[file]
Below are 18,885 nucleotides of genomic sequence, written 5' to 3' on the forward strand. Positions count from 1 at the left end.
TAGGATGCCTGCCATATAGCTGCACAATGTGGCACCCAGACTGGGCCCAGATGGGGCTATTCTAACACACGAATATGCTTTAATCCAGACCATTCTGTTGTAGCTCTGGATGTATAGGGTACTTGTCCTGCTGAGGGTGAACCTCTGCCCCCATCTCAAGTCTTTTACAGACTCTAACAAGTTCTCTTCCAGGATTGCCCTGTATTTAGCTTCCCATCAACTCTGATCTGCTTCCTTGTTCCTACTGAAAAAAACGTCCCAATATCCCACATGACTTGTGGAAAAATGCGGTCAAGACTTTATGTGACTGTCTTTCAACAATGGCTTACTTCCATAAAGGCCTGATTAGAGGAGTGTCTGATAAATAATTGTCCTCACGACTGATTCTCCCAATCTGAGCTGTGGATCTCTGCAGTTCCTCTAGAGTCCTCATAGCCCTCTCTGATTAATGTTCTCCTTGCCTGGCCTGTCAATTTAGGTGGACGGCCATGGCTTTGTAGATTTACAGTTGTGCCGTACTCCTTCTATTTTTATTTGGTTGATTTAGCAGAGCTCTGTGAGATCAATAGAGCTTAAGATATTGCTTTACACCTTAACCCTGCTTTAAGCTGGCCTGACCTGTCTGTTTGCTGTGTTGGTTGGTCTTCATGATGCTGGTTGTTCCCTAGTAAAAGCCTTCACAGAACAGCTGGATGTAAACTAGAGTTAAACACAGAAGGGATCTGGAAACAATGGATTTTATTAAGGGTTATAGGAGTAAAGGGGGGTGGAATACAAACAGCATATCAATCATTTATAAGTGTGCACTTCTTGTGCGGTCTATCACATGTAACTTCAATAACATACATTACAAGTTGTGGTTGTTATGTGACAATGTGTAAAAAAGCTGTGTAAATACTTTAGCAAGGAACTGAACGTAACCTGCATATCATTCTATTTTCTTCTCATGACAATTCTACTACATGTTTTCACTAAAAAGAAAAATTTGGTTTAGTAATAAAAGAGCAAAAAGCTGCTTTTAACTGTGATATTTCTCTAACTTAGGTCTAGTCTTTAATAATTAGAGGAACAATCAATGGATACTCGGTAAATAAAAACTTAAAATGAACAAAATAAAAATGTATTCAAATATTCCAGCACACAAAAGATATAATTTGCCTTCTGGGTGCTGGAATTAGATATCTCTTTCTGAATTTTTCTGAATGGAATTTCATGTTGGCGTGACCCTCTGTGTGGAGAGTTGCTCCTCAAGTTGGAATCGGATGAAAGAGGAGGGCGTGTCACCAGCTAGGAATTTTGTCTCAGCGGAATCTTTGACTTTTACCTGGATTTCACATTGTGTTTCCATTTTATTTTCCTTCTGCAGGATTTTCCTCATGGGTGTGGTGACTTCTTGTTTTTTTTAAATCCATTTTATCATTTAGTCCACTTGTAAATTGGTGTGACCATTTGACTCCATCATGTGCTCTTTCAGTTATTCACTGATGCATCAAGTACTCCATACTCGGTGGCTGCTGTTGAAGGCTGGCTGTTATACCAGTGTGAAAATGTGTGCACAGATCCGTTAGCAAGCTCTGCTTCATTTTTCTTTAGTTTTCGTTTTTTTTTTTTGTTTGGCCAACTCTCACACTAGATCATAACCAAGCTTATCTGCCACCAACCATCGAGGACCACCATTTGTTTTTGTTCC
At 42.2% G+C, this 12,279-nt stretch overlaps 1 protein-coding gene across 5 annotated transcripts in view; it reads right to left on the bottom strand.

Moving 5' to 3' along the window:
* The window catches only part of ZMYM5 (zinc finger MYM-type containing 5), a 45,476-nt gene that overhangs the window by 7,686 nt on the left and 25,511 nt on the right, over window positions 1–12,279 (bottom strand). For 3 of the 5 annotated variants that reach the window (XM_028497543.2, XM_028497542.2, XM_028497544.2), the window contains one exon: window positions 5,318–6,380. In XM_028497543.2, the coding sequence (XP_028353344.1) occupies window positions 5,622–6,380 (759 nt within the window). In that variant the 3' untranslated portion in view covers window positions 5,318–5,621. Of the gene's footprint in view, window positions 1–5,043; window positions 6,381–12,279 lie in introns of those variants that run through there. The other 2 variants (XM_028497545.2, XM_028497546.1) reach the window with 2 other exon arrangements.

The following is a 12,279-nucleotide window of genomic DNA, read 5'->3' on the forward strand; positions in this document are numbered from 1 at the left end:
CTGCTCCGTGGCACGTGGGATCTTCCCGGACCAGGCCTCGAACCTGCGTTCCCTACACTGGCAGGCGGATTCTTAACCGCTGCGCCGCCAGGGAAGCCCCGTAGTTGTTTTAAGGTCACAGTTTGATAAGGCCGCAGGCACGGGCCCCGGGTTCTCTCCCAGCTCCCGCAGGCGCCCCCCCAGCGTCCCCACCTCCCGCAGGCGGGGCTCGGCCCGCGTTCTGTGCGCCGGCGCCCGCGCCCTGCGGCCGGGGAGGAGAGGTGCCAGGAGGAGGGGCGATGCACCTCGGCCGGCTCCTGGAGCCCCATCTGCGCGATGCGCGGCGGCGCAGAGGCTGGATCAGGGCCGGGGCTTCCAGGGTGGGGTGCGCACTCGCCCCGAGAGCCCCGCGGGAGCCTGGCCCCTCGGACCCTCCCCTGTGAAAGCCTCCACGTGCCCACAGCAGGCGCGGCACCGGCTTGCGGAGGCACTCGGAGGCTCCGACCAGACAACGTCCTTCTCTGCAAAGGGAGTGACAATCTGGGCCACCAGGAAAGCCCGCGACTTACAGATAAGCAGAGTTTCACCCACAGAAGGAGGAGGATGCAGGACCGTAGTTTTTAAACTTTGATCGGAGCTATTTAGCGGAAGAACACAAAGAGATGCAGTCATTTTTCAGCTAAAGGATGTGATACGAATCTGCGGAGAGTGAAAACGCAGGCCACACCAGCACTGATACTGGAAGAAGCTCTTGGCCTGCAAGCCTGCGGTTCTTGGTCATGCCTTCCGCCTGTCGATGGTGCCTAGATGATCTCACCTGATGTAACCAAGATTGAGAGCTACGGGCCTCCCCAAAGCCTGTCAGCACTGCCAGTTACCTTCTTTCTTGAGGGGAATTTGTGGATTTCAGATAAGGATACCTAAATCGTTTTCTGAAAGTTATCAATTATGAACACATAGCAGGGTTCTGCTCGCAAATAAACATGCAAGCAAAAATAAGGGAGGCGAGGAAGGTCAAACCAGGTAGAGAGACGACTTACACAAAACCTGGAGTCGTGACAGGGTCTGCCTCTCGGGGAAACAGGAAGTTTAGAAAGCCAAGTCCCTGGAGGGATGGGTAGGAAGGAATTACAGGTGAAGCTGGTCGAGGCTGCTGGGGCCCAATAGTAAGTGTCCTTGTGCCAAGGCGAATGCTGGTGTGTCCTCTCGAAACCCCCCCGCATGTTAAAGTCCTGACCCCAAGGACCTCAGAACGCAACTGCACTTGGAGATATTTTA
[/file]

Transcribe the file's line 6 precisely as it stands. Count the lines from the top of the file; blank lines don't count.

The following is a 12,279-nucleotide window of genomic DNA, read 5'->3' on the forward strand; positions in this document are numbered from 1 at the left end: